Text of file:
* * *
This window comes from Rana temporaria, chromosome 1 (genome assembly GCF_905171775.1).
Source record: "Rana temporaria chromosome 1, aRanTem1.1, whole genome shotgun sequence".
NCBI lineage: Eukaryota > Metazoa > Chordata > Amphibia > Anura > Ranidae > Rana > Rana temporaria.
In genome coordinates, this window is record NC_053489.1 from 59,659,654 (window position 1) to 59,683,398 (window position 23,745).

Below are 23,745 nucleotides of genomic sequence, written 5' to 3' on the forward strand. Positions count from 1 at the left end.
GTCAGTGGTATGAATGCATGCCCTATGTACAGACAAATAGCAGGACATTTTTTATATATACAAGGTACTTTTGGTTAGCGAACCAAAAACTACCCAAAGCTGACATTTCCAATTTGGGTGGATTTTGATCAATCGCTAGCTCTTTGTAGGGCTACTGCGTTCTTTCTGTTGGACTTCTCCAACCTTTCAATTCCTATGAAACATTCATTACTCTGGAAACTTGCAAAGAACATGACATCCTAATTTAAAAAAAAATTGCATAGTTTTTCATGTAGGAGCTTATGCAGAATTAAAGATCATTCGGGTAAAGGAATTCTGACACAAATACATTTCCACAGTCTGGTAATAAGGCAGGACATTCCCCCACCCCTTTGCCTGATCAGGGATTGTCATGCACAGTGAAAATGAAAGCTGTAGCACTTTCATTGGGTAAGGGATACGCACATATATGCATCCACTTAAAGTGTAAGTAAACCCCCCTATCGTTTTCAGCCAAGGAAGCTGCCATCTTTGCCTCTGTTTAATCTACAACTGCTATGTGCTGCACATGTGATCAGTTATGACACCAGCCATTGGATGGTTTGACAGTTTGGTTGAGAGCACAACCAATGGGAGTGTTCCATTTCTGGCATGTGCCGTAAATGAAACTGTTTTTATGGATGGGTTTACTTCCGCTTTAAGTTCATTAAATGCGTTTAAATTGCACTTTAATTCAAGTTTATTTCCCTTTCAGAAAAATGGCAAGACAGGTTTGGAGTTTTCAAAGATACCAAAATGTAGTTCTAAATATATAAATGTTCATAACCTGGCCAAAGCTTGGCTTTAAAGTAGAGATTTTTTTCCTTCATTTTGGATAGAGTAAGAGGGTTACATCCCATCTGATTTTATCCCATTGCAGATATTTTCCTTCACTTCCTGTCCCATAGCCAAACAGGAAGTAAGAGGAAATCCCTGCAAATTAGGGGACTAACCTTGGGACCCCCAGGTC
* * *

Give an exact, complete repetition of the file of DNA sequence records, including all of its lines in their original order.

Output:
This window comes from Rana temporaria, chromosome 1 (genome assembly GCF_905171775.1).
Source record: "Rana temporaria chromosome 1, aRanTem1.1, whole genome shotgun sequence".
NCBI lineage: Eukaryota > Metazoa > Chordata > Amphibia > Anura > Ranidae > Rana > Rana temporaria.
In genome coordinates, this window is record NC_053489.1 from 59,659,654 (window position 1) to 59,683,398 (window position 23,745).

Below are 23,745 nucleotides of genomic sequence, written 5' to 3' on the forward strand. Positions count from 1 at the left end.
GTCAGTGGTATGAATGCATGCCCTATGTACAGACAAATAGCAGGACATTTTTTATATATACAAGGTACTTTTGGTTAGCGAACCAAAAACTACCCAAAGCTGACATTTCCAATTTGGGTGGATTTTGATCAATCGCTAGCTCTTTGTAGGGCTACTGCGTTCTTTCTGTTGGACTTCTCCAACCTTTCAATTCCTATGAAACATTCATTACTCTGGAAACTTGCAAAGAACATGACATCCTAATTTAAAAAAAAATTGCATAGTTTTTCATGTAGGAGCTTATGCAGAATTAAAGATCATTCGGGTAAAGGAATTCTGACACAAATACATTTCCACAGTCTGGTAATAAGGCAGGACATTCCCCCACCCCTTTGCCTGATCAGGGATTGTCATGCACAGTGAAAATGAAAGCTGTAGCACTTTCATTGGGTAAGGGATACGCACATATATGCATCCACTTAAAGTGTAAGTAAACCCCCCTATCGTTTTCAGCCAAGGAAGCTGCCATCTTTGCCTCTGTTTAATCTACAACTGCTATGTGCTGCACATGTGATCAGTTATGACACCAGCCATTGGATGGTTTGACAGTTTGGTTGAGAGCACAACCAATGGGAGTGTTCCATTTCTGGCATGTGCCGTAAATGAAACTGTTTTTATGGATGGGTTTACTTCCGCTTTAAGTTCATTAAATGCGTTTAAATTGCACTTTAATTCAAGTTTATTTCCCTTTCAGAAAAATGGCAAGACAGGTTTGGAGTTTTCAAAGATACCAAAATGTAGTTCTAAATATATAAATGTTCATAACCTGGCCAAAGCTTGGCTTTAAAGTAGAGATTTTTTTCCTTCATTTTGGATAGAGTAAGAGGGTTACATCCCATCTGATTTTATCCCATTGCAGATATTTTCCTTCACTTCCTGTCCCATAGCCAAACAGGAAGTAAGAGGAAATCCCTGCAAATTAGGGGACTAACCTTGGGACCCCCAGGTC